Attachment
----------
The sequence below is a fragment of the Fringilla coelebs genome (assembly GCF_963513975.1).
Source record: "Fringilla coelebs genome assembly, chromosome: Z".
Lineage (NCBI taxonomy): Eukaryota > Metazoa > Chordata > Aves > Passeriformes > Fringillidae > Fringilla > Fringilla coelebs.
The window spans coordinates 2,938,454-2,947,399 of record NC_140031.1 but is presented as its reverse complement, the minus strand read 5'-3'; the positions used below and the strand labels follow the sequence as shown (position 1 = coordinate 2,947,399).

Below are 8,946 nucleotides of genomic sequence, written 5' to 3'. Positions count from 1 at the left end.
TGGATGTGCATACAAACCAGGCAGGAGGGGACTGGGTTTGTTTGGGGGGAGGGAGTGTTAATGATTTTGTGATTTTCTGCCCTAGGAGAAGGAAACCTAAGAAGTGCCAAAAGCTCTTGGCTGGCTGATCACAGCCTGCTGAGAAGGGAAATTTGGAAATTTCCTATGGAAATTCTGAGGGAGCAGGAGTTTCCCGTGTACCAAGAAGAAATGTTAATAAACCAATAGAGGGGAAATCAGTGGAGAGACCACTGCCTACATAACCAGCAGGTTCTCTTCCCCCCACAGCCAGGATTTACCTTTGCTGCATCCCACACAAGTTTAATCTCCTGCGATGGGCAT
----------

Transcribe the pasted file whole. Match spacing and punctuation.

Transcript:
The sequence below is a fragment of the Fringilla coelebs genome (assembly GCF_963513975.1).
Source record: "Fringilla coelebs genome assembly, chromosome: Z".
Lineage (NCBI taxonomy): Eukaryota > Metazoa > Chordata > Aves > Passeriformes > Fringillidae > Fringilla > Fringilla coelebs.
The window spans coordinates 2,938,454-2,947,399 of record NC_140031.1 but is presented as its reverse complement, the minus strand read 5'-3'; the positions used below and the strand labels follow the sequence as shown (position 1 = coordinate 2,947,399).

Below are 8,946 nucleotides of genomic sequence, written 5' to 3'. Positions count from 1 at the left end.
TGGATGTGCATACAAACCAGGCAGGAGGGGACTGGGTTTGTTTGGGGGGAGGGAGTGTTAATGATTTTGTGATTTTCTGCCCTAGGAGAAGGAAACCTAAGAAGTGCCAAAAGCTCTTGGCTGGCTGATCACAGCCTGCTGAGAAGGGAAATTTGGAAATTTCCTATGGAAATTCTGAGGGAGCAGGAGTTTCCCGTGTACCAAGAAGAAATGTTAATAAACCAATAGAGGGGAAATCAGTGGAGAGACCACTGCCTACATAACCAGCAGGTTCTCTTCCCCCCACAGCCAGGATTTACCTTTGCTGCATCCCACACAAGTTTAATCTCCTGCGATGGGCAT